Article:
I’m not opposed to using templates in web design. Heck, I think that if you don’t use templates in your business, you’re making a huge mistake.
I understand the desire to want to cut corners so you can make a higher markup on your website projects. We all want to make more money. But I don’t believe that removing all strategy and creativity, and providing clients with a canned website is the solution. There are other ways to make use of templates and boost profits in the process.
Themes that skin your entire website are a great option. You still have to customize them and work on crafting search-optimized content (written and visual) for the website. But they’ll save you a lot of time.
Sectional templates are a good way to quickly replicate the same design elements across a website.
Another way to use them to your advantage is by turning them into wireframes. Use the bare bones of a sectional template to quickly bootstrap the structure of a page on another website.
There is a multi-site management tool called ManageWP that comes with a WordPress Template Builder.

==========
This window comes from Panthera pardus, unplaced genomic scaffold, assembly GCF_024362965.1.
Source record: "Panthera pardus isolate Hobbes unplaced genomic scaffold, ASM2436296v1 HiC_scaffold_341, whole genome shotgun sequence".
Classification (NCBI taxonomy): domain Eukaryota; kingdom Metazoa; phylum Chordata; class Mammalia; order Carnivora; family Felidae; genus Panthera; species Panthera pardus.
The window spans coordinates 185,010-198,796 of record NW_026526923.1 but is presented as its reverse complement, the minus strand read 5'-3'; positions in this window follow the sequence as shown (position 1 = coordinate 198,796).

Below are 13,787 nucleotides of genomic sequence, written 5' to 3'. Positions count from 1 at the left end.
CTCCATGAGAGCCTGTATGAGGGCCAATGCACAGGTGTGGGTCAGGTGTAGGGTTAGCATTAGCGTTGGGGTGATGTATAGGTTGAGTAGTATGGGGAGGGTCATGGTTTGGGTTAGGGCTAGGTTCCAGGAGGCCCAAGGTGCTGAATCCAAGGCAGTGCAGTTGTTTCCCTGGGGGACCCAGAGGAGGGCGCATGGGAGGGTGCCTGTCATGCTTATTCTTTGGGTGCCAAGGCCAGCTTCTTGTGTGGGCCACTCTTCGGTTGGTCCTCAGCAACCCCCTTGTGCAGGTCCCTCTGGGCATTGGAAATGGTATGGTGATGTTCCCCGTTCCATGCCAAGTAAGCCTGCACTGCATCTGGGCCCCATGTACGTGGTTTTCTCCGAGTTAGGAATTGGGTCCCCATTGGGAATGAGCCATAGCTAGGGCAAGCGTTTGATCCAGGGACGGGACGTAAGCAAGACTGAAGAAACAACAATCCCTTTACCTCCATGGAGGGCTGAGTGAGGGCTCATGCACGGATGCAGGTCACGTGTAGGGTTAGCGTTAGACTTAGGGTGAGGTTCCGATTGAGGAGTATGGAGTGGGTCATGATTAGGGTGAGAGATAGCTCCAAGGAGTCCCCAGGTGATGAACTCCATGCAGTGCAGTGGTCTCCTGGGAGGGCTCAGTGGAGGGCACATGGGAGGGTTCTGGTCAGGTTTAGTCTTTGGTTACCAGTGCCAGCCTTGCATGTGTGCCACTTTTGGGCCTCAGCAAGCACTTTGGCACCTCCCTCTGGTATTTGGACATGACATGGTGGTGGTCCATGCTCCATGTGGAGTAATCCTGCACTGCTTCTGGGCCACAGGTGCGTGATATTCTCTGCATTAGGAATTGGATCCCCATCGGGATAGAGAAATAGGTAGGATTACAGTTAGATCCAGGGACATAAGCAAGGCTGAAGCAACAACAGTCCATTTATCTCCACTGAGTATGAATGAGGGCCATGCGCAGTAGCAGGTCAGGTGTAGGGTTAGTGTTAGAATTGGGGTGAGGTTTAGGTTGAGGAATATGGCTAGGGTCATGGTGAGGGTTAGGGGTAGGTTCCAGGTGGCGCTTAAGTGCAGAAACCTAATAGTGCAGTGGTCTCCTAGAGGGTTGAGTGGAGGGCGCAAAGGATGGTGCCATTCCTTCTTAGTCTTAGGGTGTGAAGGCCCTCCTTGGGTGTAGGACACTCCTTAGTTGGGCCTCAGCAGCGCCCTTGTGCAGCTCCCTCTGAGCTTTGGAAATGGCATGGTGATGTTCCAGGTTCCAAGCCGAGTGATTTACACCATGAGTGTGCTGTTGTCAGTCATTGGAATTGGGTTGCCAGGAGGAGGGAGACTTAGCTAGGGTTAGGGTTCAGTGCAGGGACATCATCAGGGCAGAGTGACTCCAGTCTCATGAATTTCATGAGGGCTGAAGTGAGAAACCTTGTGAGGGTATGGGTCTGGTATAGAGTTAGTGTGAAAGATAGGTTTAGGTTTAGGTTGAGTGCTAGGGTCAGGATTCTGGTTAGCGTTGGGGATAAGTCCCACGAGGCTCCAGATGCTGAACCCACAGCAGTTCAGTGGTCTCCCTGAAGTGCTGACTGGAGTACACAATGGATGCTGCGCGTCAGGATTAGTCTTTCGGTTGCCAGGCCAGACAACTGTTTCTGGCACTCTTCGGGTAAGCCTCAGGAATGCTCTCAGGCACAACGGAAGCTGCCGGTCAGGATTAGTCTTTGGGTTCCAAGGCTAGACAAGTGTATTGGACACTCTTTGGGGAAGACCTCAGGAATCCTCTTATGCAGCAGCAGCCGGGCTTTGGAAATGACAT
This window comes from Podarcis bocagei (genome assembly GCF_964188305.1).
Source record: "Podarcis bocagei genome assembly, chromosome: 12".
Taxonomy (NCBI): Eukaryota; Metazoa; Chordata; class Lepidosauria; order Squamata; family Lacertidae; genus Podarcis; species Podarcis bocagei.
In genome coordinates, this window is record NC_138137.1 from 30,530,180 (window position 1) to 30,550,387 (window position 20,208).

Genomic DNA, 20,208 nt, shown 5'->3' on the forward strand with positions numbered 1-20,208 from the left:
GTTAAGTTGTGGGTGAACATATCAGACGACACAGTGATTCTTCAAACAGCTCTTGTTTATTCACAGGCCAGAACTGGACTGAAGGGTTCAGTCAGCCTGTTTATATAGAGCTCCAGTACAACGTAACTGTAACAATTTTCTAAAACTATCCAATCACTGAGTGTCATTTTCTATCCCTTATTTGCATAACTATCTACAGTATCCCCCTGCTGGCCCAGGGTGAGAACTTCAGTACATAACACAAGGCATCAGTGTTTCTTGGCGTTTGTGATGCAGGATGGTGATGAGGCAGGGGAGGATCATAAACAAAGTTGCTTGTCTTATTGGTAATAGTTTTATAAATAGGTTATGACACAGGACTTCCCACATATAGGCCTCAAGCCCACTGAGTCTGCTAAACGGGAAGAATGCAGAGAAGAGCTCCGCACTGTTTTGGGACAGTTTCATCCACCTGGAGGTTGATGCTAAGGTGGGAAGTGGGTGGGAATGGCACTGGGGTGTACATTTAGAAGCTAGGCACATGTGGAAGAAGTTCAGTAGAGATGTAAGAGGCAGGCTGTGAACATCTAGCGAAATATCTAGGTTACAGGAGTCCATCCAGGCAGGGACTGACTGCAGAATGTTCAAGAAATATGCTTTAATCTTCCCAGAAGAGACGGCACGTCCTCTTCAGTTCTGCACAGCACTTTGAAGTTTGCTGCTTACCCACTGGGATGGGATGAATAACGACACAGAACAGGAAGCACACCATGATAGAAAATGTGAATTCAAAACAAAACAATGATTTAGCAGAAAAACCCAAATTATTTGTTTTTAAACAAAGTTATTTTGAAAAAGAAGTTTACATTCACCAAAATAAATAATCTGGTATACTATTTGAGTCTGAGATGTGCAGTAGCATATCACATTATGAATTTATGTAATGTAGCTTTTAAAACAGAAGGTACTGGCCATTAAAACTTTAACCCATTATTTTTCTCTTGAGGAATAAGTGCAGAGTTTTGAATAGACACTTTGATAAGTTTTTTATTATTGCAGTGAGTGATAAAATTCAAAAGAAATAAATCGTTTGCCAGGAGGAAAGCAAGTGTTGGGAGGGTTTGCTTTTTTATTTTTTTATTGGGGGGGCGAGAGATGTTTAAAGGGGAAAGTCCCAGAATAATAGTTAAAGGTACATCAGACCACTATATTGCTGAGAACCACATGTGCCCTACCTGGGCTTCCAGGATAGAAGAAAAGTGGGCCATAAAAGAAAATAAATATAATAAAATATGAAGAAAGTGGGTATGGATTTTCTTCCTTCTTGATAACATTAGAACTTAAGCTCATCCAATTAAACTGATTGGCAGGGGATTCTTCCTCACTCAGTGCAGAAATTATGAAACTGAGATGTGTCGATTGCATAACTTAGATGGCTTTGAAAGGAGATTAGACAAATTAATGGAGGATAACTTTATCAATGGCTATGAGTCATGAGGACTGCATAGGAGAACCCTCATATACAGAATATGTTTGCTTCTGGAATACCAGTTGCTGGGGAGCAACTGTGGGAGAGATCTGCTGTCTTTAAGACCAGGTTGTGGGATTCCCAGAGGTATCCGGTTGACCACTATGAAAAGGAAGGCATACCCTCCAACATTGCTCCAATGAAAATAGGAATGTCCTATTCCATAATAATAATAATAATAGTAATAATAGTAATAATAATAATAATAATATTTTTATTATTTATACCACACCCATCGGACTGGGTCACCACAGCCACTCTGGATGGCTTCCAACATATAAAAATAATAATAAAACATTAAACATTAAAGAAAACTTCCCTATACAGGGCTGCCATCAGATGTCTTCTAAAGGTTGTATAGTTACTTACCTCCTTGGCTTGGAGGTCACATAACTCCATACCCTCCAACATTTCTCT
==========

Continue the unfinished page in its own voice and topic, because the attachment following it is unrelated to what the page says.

If you build websites with WordPress, you can use this to save time with new installations. Simply create your template WordPress install and add the plugins (and themes) you use often on your client websites.
Project Management Checklists and Templates
Perhaps the best way to save yourself time is to simplify as much of your project management work as possible. (That’s the part of running a freelance design business that you dislike the most anyway, right?)
Create checklists for all of your web design and business processes. Develop templates for communications you send to clients, contracts for new projects, and instructions you provide to freelancers or other team members. Even templatize your invoicing.
There is a difference between adopting templates for the purposes of optimizing your design workflow and adopting them so you can avoid doing any real work. I think this is what leads to the delivery of poor websites and gives clients a way to talk designers down in price.
You are a web designer and you’re being paid to provide a creative service. While 100% of the elements you put on a website don’t need to be handcrafted by you, you can’t expect clients to pay you well if no thought or consideration was put into the development of their design.